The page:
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And the Oscar Goes to … HR! 4 Ways to Go From Good to Great

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Whether you love or hate the Oscars, you have a reason to pay attention next year.

That’s because in 2025 someone in HR will win a top prize at the Academy Awards.

Can you hear it now? … And the Oscar goes to … HR!

The Academy of Motion Picture Arts and Sciences added a new Oscar for Best Casting. In the movie industry, casting is HR: They pick the right people for the right roles at the right time (and when it’s done perfectly, the HR choices can lead movies to win an Oscar or many).

Why the Oscar Goes to … HR

Why is it important that the Academy has decided to celebrate the people behind the people? It’s because casting — ah-hem HR — does a huge, often-unseen job that impacts everything!

Moviemakers may be upping their game next year. In the meantime, we know you’re already good at HR. Can you become great — on course for an Oscar?

Yes you can!

But rather than give you ideas on how to manage benefits, recruitment or performance management better — which are topics we cover often on HRMorning — we’re going to focus on something you have to do every day: manage.

Being a good boss is good enough. But in HR, you set the standard. So why not be a great, Oscar-worthy boss?

Here are four strategies to up your management skills — strategies you can pass right along to your front-line managers by example or instruction.

Channel Creativity

University of Texas at San Antonio researchers found that some of the best leaders hold this characteristic in common: creativity. By being creative, they solve problems more easily and build confidence on their teams.

“When leaders feel confident that they can produce creative outcomes, their subordinates become more creative,” says  Dina Krasikova, a professor and researcher, who published the study in Science Daily.

Creativity, in and of itself, isn’t what helps you become a great boss, though. Instead, your creative choices positively influence employees around you.

“A factor in this is the power of positive thinking,” Krasikova says. “Leaders can imbue their subordinates with confidence and creativity just by setting an example themselves.”

So, at the risk of sounding cliché, think outside the box more often. Throw your creative ideas and solutions to the team first to see how others react: Is it enthusiasm or fear? If it’s mostly fear, ask the team for their creative ideas – and go with the lowest-risk ideas until everyone sees a string of success with trying creative ideas and solutions.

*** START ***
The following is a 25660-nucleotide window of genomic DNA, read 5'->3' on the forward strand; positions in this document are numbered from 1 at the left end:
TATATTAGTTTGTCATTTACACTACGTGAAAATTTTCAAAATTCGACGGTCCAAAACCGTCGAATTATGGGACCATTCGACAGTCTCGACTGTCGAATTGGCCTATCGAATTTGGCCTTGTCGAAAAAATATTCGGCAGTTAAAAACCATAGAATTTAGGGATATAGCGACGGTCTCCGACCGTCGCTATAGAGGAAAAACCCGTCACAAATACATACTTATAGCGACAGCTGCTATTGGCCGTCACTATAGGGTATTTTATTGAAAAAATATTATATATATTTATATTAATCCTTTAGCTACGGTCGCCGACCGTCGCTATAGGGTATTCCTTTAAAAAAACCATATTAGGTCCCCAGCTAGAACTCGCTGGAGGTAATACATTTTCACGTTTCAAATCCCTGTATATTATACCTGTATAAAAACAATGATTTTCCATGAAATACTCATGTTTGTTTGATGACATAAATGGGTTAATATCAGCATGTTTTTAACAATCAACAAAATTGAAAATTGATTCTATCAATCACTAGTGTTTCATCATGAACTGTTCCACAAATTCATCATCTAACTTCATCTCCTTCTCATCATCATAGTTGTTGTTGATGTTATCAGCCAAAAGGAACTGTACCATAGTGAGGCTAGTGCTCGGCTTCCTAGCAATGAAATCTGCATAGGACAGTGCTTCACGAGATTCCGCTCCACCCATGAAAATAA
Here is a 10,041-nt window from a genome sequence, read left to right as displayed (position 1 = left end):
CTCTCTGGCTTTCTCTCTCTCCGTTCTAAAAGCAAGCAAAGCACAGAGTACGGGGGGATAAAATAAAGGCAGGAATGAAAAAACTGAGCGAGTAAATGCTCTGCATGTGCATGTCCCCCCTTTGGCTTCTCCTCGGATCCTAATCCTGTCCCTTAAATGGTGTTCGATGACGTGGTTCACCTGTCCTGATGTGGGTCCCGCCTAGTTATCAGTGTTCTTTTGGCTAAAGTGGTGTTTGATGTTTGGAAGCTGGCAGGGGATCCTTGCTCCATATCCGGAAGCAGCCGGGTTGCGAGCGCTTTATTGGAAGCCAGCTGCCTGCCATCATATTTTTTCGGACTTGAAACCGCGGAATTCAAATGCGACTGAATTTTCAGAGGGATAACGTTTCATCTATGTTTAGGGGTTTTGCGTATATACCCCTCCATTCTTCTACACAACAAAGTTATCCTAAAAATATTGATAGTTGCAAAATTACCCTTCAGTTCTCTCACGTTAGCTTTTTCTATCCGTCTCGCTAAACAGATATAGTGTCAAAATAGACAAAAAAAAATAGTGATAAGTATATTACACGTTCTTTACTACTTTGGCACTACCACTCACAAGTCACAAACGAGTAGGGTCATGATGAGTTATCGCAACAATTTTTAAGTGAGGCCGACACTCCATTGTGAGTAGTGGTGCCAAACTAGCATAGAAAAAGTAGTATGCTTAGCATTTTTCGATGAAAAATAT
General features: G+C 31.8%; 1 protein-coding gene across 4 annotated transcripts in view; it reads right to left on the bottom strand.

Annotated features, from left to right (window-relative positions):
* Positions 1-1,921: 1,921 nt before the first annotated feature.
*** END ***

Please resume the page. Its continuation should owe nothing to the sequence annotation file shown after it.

Roll up Your Sleeves

The best leaders don’t step ahead of their teams. They stay in stride. When they must rise up to lead, they carry the team with them.

“Team members [need to] feel like they are supported and have a boss they can depend on and look to as a leader, not just a boss,” says Jonathan Shroyer, founder of Officium Labs which is now Arise Virtual Solutions, where he is chief CX innovation officer. “People want great bosses, and this is becoming even more important in cultivating and retaining the right workers for your company.”

Be the ultimate team player. Not only act the part when necessary – that is, pitch in when team members need help – also consider yourself part, not head, of the group.

This serves two purposes: First, bosses who stand with the team don’t condescend to or leave behind employees. Secondly, great bosses run a more effective and efficient operation – and nearly everyone can respect a well-oiled machine.

Boast and Bow

Great leaders show pride for their team and employee accomplishments. But they’re humble about their own.

You want to consistently recognize your team’s efforts and accomplishments — not just when they’re grandiose. Great bosses know the effort is nearly as important as the accomplishment. Without honest everyday efforts, neither small nor great things will get done.

Whether you use calendar alerts, conscious observation or sticky notes to remind yourself to boast on employees’ efforts and accomplishments, do it sincerely. Half-hearted recognition and rewards are almost worse than none.

Also, when you’re recognized for accomplishments, spread the love: acknowledge the team and what they’ve done to help you achieve it.

Lead With Compassion, Direct With Clarity

Great leaders use compassion as a guidepost, not a compass. They recognize the need for empathy and concern for their employees, but don’t lose sight of business needs.

In practice, that means great leaders give direction with clarity, confirming employees see the goal and know the available resources. They maintain high expectations and make sure employees agree to the same.

This is where the compassion comes into play: Great leaders understand mistakes, missteps and failures will happen. When they do, directly address mistakes with employees with kindness while still keeping the focus on expectations. Then work together to resolve the situation.

Read the full article here

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